Robert Fisher of the University of Massachusetts at Dartmouth is an expert in complex explosions and uses supercomputers to study how Type Ia supernovae detonate. Dr. Fisher tells a story of competing explanations for the thermonuclear explosions of Type Ia supernovae: single-degenerate and double-degenerate pathways. The single-degenerate pathway is the textbook Type Ia supernova: a white dwarf siphons mass off of its main-sequence or red-giant companion until it exceeds the Chandrasekhar mass and explodes. The double-degenerate pathway requires either a degenerate or helium-rich companion. Dr. Fisher commented that both pathways likely exist in nature, but we need a better understanding of the outcomes of each scenario to fully grasp the observed diversity of supernova light curves.

single-degenerate pathway

Simulations showing that the single-degenerate pathway can lead to a variety of outcomes.

There are many outstanding questions in supernova science: Do all “normal” Ia supernovae detonate the same way, or is it possible to get a typical result through different pathways? What about the atypical (abnormally bright or dim) supernovae — are they just extreme cases or the typical supernovae or do they arise from a different pathway? Most importantly, how can we distinguish between these scenarios?

Simulations are an excellent tool for understanding how supernovae detonate and how the resultant light curves will look. Dr. Fisher outlined the shortcomings and successes of supernova simulations. Simulations have been successful in showing that the single-degenerate pathway produces diverse explosions, but there are theorized detonation methods that still haven’t been modeled, such as the “deflagration to detonation” method. Modeling unusual supernovae like SNR 3C 397, which is asymmetrical, could lead to a better understanding of how Type Ia supernovae explode.

length scales

The variety of important length scales in supernovae. The recent advances in modeling will help capture the small-scale physics that can have a big effect on the outcome of a supernova.

For the double-degenerate channel, current simulations fail to capture small-scale physics like turbulence or the size of the carbon flame. This leads to poor agreement between the modeled and observed light curves, which is an ongoing issue. Advances in supernova modeling will capture turbulence-driven detonation, which should help the modeled light curves match the observations more closely.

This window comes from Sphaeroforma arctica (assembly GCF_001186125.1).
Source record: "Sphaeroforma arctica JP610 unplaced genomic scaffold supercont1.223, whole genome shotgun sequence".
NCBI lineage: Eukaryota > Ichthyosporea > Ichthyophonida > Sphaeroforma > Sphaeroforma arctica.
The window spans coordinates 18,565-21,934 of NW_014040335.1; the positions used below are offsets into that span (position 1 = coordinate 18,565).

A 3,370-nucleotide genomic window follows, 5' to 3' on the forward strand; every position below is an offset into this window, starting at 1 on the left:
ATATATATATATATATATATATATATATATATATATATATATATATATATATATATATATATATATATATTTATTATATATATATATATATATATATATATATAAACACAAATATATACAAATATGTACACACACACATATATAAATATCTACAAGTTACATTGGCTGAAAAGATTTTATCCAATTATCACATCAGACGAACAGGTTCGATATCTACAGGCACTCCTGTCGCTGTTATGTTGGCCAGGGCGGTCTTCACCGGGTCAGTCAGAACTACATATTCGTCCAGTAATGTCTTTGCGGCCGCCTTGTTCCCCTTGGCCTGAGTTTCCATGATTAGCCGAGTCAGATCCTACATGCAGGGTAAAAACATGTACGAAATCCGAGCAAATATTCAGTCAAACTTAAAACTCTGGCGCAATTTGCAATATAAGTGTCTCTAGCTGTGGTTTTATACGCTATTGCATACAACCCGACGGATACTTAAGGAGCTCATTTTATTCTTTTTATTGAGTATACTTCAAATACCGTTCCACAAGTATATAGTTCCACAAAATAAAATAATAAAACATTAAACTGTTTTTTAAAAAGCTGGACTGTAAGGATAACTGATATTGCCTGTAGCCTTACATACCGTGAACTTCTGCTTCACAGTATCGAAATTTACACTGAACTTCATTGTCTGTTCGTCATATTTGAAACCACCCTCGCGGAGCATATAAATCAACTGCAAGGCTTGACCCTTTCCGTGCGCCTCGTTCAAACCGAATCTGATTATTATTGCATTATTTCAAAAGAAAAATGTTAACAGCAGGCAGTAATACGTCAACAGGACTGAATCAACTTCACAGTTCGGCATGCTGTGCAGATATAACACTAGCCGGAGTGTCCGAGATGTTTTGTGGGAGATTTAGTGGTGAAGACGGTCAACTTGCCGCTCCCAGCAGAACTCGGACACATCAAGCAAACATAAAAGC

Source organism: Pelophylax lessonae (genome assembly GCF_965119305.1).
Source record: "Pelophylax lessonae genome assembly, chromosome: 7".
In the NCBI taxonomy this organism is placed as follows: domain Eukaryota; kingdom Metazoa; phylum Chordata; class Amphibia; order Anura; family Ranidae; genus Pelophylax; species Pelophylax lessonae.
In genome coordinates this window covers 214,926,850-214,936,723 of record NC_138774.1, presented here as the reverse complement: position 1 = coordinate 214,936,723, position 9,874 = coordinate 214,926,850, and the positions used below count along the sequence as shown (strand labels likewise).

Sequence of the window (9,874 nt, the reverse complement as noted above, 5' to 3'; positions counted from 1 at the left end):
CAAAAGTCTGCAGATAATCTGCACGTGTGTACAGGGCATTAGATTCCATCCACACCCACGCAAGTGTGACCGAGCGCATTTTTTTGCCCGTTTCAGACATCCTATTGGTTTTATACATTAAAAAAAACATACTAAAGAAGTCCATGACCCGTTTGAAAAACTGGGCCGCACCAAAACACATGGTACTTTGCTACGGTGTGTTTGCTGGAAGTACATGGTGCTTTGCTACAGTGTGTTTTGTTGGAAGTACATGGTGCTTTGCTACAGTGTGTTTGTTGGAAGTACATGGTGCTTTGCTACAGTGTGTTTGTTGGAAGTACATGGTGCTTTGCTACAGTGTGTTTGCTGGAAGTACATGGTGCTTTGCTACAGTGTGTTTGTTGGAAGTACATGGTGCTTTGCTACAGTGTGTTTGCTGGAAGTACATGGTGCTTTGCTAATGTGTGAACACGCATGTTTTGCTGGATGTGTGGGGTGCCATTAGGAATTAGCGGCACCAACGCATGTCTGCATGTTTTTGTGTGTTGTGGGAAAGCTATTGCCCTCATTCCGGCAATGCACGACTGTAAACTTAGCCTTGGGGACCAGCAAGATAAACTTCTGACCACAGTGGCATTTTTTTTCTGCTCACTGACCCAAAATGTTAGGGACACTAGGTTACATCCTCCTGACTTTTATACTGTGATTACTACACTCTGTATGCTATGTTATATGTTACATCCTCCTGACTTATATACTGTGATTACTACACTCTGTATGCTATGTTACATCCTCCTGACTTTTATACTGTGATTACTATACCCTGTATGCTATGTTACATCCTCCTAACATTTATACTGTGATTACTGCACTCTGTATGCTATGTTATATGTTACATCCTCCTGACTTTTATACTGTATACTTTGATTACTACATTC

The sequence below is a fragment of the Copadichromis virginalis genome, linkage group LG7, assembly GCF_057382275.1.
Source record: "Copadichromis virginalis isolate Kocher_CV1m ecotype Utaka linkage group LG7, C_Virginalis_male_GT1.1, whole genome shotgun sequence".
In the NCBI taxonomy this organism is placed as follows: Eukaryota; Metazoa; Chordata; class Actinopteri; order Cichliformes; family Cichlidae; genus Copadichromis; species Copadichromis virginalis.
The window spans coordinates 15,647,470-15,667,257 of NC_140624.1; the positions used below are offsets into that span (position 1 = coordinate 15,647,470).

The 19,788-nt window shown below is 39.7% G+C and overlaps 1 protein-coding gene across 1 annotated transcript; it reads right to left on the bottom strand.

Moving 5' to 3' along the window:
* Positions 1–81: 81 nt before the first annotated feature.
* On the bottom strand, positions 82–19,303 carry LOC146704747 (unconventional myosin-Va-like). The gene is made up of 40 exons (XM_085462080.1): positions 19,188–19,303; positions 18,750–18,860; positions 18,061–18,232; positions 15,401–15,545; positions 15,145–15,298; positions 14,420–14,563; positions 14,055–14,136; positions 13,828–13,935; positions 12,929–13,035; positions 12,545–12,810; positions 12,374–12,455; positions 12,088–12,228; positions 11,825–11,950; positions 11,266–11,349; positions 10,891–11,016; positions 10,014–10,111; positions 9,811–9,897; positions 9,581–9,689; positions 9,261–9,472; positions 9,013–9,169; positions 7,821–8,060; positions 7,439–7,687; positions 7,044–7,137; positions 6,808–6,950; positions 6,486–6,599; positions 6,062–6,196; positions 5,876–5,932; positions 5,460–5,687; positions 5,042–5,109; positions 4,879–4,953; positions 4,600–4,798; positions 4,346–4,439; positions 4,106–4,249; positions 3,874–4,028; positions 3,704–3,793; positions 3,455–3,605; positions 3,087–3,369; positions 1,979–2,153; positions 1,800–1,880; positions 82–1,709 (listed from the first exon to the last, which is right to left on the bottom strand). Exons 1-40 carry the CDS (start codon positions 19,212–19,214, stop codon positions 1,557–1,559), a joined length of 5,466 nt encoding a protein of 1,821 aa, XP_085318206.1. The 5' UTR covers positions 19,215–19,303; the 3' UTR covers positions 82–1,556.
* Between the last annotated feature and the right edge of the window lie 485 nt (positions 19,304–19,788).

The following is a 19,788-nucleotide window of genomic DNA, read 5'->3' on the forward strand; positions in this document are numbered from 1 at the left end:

Observed supernova light curves, when used in tandem with simulations, can also yield information about the origins of the supernova. Looking at the light curves of supernovae well after peak brightness (late-time light curves) can help distinguish between the scenarios. The ratio between iron-55 and cobalt-57, for example, is predicted to be different in the single-degenerate and double-degenerate pathways. The ratio should be reflected in how quickly the luminosity declines since the different isotopes have different half-lives, providing an observational constraint on supernova detonation mechanisms.

Plenary Talk: The Politics of Science Funding: Is the Fault in Our Stars (by Kerry Hensley)

David Goldston of MIT got real with the assembled astronomers about their federal budget woes. He explained that what astronomers sometimes fail to do is put things in context; when the budget numbers are released (and science inevitably gets a disappointingly small piece of the pie), scientists can be quick to attach sinister meaning. Not so fast, said Goldston. Interpreting the budget numbers without first considering the context can be misleading. The single largest determining factor for the annual science budget is the total size of the federal budget. While the amount allocated each year to science varies, the percentage of the budget distributed to science has remained nearly the same for decades.

David Goldston

David Goldston